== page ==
Friday, April 10, 2015


On a recent trip to Disney World I was impressed by the way Disney has adapted state of the art digital technologies for a new generation of rides and events.  Everywhere I turned there were flashing video screens and interactive robotics and music and bustling activity.

Then I unexpectedly stumbled across a quiet and nearly empty building where I had the most interesting experience of my visit: a beautiful exhibition of original background drawings and paintings from Disney's classic films.  This art exhibit, entitled "Setting the Scene," will be on display until approximately 2019. 

From Fantasia's pastoral sequenceAll images copyright Walt Disney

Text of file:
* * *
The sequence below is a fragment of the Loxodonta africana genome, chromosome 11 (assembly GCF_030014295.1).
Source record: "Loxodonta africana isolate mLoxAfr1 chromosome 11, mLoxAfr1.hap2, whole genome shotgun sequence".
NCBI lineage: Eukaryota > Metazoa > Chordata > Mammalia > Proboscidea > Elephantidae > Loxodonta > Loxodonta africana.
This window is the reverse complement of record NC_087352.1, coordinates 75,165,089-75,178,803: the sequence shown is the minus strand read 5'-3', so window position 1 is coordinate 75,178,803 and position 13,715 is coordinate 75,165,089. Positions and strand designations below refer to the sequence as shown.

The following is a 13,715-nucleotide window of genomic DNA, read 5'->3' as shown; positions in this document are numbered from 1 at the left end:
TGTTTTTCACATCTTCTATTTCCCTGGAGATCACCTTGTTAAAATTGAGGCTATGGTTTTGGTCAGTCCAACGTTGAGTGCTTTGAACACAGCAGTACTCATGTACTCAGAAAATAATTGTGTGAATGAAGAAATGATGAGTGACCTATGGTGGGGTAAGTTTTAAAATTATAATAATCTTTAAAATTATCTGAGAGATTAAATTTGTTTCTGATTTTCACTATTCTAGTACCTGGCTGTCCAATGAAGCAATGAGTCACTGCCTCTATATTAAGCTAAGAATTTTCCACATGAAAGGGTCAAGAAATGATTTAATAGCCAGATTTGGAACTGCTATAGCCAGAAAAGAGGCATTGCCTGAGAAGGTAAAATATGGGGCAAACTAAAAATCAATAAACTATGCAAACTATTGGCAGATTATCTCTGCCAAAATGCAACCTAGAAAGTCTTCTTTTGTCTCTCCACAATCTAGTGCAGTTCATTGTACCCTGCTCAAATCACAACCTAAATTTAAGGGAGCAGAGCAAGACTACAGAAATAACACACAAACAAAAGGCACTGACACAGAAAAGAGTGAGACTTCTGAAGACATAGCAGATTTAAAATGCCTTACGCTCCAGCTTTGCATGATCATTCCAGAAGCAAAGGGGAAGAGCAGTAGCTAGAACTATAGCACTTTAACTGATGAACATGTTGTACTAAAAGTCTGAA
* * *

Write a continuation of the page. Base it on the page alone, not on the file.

The show contains a rich array of paintings from movies such as Fantasia, Pinocchio, Snow White and many others.  Here you can see the fertile imaginations of the founding fathers (and mothers) at the dawn of animation.

From Sleeping Beauty

The exhibition was assembled by the Walt Disney Animation Research Library in conjunction with Walt Disney Imagineering/Florida.  It provides a good sense for the massive treasure trove of talent that made Disney what it is today.


I strongly recommend this exhibition to anyone who makes it down to Disney World.  It won't be crowded and it's worth careful study.

Disney reports it has begun curating additional exhibitions that will get its art our of the vaults and in front of appreciative audiences.  "We are currently curating two original exhibitions, one that will open this year in China entitled, Drawn from Life and a second one that will open in Europe."  Disney also plans to release several books in 2015 and 2016 making use of art from the archives.

A few of the masterpieces in the exhibition are attributed to specific artists such as Gustaf Tenggren but as Disney reports,